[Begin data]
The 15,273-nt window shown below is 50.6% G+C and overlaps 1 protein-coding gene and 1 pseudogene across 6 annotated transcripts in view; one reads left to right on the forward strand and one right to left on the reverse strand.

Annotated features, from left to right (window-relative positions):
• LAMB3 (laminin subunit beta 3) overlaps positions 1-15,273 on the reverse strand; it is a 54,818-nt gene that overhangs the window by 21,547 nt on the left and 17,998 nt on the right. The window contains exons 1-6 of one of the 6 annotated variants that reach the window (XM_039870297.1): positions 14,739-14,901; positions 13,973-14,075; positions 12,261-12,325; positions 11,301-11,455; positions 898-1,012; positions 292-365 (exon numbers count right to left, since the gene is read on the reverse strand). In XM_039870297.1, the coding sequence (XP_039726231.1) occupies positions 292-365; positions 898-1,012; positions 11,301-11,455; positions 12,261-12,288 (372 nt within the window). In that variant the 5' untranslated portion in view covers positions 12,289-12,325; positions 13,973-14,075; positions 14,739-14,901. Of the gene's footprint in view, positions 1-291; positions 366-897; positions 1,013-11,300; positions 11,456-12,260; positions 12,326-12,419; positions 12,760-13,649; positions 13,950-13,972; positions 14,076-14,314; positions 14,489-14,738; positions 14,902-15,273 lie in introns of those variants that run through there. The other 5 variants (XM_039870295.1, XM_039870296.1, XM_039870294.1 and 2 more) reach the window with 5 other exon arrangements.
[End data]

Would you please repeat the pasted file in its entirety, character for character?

The 15,273-nt window shown below is 50.6% G+C and overlaps 1 protein-coding gene and 1 pseudogene across 6 annotated transcripts in view; one reads left to right on the forward strand and one right to left on the reverse strand.

Annotated features, from left to right (window-relative positions):
• LAMB3 (laminin subunit beta 3) overlaps positions 1-15,273 on the reverse strand; it is a 54,818-nt gene that overhangs the window by 21,547 nt on the left and 17,998 nt on the right. The window contains exons 1-6 of one of the 6 annotated variants that reach the window (XM_039870297.1): positions 14,739-14,901; positions 13,973-14,075; positions 12,261-12,325; positions 11,301-11,455; positions 898-1,012; positions 292-365 (exon numbers count right to left, since the gene is read on the reverse strand). In XM_039870297.1, the coding sequence (XP_039726231.1) occupies positions 292-365; positions 898-1,012; positions 11,301-11,455; positions 12,261-12,288 (372 nt within the window). In that variant the 5' untranslated portion in view covers positions 12,289-12,325; positions 13,973-14,075; positions 14,739-14,901. Of the gene's footprint in view, positions 1-291; positions 366-897; positions 1,013-11,300; positions 11,456-12,260; positions 12,326-12,419; positions 12,760-13,649; positions 13,950-13,972; positions 14,076-14,314; positions 14,489-14,738; positions 14,902-15,273 lie in introns of those variants that run through there. The other 5 variants (XM_039870295.1, XM_039870296.1, XM_039870294.1 and 2 more) reach the window with 5 other exon arrangements.